The guidance addresses various other aspects of the revised law.
For example, the guidance confirms that the use or transfer of a digital product is not subject to sales and use tax if provided by the transferor and obtained by the end-user free of charge. Sales tax applies only on the sale of a digital product to an end-user, and the guidance explains when certain exemptions or exclusions, such as resale exclusions, may apply. However, the exemption that applies to sales of tangible personal property or taxable services acquired by a buyer who pays sales tax to another state before entering Maryland does not apply to sales of digital products. Therefore, a buyer who pays tax on a digital product to another state before entering Maryland must also pay use tax for a use in Maryland of a digital product.
Because SaaS and electronically delivered software are considered taxable digital products, companies purchasing subscriptions to software for use across multiple locations (both inbound and outbound) need to consider whether they may purchase such software using a direct pay permit or multiple points of use (MPU) certificate.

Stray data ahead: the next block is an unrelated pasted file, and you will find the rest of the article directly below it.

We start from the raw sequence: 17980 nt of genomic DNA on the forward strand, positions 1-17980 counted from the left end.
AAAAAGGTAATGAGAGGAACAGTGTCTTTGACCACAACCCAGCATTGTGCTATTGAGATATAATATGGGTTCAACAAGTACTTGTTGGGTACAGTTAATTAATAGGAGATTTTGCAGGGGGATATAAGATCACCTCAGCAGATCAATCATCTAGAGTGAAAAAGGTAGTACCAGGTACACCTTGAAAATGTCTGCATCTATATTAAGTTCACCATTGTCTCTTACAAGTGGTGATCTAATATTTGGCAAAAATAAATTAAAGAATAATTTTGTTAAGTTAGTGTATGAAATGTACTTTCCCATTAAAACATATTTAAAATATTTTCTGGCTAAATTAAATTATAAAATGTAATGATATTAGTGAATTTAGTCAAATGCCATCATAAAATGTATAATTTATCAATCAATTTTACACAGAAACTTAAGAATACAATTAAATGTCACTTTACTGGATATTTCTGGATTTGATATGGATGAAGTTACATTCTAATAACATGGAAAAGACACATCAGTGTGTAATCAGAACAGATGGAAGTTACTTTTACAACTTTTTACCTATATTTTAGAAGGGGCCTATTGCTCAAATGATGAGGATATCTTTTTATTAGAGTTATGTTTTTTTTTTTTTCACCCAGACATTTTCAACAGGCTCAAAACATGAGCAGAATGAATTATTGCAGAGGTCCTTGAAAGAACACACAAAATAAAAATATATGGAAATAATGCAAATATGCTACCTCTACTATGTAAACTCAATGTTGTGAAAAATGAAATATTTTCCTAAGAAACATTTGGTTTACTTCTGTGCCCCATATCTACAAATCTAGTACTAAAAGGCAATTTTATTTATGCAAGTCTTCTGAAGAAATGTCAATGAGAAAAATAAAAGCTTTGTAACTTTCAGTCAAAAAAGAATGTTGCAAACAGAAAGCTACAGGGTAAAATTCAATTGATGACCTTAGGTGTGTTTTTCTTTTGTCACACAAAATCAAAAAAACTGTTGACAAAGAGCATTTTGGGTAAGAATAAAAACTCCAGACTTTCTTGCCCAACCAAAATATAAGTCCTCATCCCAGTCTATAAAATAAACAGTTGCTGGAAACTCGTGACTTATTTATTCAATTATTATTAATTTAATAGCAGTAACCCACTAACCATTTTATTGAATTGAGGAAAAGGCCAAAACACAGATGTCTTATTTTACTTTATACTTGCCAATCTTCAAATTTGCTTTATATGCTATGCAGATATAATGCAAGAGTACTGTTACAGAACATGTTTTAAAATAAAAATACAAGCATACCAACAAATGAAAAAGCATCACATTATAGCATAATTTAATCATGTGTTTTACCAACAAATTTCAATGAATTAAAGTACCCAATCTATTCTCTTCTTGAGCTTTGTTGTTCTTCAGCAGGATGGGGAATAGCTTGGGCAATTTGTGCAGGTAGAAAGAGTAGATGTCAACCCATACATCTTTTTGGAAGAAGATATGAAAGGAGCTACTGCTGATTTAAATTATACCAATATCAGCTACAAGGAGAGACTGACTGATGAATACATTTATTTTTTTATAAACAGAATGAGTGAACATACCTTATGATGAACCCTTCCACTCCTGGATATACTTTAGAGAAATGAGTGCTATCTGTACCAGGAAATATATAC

With respect to marketplace facilitators, the guidance notes that the definition of a marketplace facilitator does not include entities that list or advertise digital products on a marketplace. Rather, the definition includes marketplaces that list or advertise tangible personal property for sale. As such, a marketplace facilitator is required to the collect sales tax on the sales of digital products on behalf of the marketplace seller only if the marketplace facilitator lists or advertises tangible personal property, as well as digital products. In other words, if the marketplace facilitator only lists or advertises digital products over a marketplace, it is not required to collect sales and use tax on such facilitated sales, though it may do so voluntarily.
Finally, the guidance provides additional information on the sourcing rules for sales of digital products and sets forth a hierarchy for determining a customer’s address, which is where sales of digital products are presumed to be made.
Under the Maryland Constitution, vetoed legislation becomes effective the later of the effective date in the bill, or 30 days after the veto is overridden. House Bill 932 was originally effective July 1, 2020, so the guidance confirms that sales and use tax is imposed on digital products as of March 14, 2021 (30 days after the veto override).